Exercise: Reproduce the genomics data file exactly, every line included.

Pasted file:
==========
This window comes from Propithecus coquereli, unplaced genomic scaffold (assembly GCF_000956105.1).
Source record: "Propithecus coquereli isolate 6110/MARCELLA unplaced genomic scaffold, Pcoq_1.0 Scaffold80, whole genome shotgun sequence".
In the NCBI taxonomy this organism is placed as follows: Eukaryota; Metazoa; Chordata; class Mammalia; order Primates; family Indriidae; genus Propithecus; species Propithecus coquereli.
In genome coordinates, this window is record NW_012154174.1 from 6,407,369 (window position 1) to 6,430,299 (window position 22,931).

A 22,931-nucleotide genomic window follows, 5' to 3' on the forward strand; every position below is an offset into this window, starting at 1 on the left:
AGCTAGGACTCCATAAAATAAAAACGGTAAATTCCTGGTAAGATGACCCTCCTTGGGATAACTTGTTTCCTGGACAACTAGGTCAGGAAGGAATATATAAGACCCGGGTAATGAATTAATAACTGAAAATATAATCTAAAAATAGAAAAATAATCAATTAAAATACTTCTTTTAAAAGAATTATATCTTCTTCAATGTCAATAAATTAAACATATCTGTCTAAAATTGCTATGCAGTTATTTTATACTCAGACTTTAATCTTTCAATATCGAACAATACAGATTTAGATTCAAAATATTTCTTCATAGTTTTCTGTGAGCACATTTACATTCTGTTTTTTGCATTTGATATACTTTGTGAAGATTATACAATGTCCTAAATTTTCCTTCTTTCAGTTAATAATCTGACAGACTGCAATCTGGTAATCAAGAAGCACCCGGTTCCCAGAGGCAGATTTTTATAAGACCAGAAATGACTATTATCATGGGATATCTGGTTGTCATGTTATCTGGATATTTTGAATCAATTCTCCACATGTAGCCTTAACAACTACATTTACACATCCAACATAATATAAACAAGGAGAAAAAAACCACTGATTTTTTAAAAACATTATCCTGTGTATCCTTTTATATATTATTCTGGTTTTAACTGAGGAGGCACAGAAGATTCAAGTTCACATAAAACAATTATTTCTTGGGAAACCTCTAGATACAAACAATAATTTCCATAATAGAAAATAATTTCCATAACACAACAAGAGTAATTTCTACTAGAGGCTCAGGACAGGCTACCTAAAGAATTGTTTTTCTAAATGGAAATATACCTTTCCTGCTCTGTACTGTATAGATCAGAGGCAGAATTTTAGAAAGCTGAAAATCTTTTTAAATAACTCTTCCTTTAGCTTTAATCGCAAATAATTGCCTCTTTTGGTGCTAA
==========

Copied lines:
This window comes from Propithecus coquereli, unplaced genomic scaffold (assembly GCF_000956105.1).
Source record: "Propithecus coquereli isolate 6110/MARCELLA unplaced genomic scaffold, Pcoq_1.0 Scaffold80, whole genome shotgun sequence".
In the NCBI taxonomy this organism is placed as follows: Eukaryota; Metazoa; Chordata; class Mammalia; order Primates; family Indriidae; genus Propithecus; species Propithecus coquereli.
In genome coordinates, this window is record NW_012154174.1 from 6,407,369 (window position 1) to 6,430,299 (window position 22,931).

A 22,931-nucleotide genomic window follows, 5' to 3' on the forward strand; every position below is an offset into this window, starting at 1 on the left:
AGCTAGGACTCCATAAAATAAAAACGGTAAATTCCTGGTAAGATGACCCTCCTTGGGATAACTTGTTTCCTGGACAACTAGGTCAGGAAGGAATATATAAGACCCGGGTAATGAATTAATAACTGAAAATATAATCTAAAAATAGAAAAATAATCAATTAAAATACTTCTTTTAAAAGAATTATATCTTCTTCAATGTCAATAAATTAAACATATCTGTCTAAAATTGCTATGCAGTTATTTTATACTCAGACTTTAATCTTTCAATATCGAACAATACAGATTTAGATTCAAAATATTTCTTCATAGTTTTCTGTGAGCACATTTACATTCTGTTTTTTGCATTTGATATACTTTGTGAAGATTATACAATGTCCTAAATTTTCCTTCTTTCAGTTAATAATCTGACAGACTGCAATCTGGTAATCAAGAAGCACCCGGTTCCCAGAGGCAGATTTTTATAAGACCAGAAATGACTATTATCATGGGATATCTGGTTGTCATGTTATCTGGATATTTTGAATCAATTCTCCACATGTAGCCTTAACAACTACATTTACACATCCAACATAATATAAACAAGGAGAAAAAAACCACTGATTTTTTAAAAACATTATCCTGTGTATCCTTTTATATATTATTCTGGTTTTAACTGAGGAGGCACAGAAGATTCAAGTTCACATAAAACAATTATTTCTTGGGAAACCTCTAGATACAAACAATAATTTCCATAATAGAAAATAATTTCCATAACACAACAAGAGTAATTTCTACTAGAGGCTCAGGACAGGCTACCTAAAGAATTGTTTTTCTAAATGGAAATATACCTTTCCTGCTCTGTACTGTATAGATCAGAGGCAGAATTTTAGAAAGCTGAAAATCTTTTTAAATAACTCTTCCTTTAGCTTTAATCGCAAATAATTGCCTCTTTTGGTGCTAA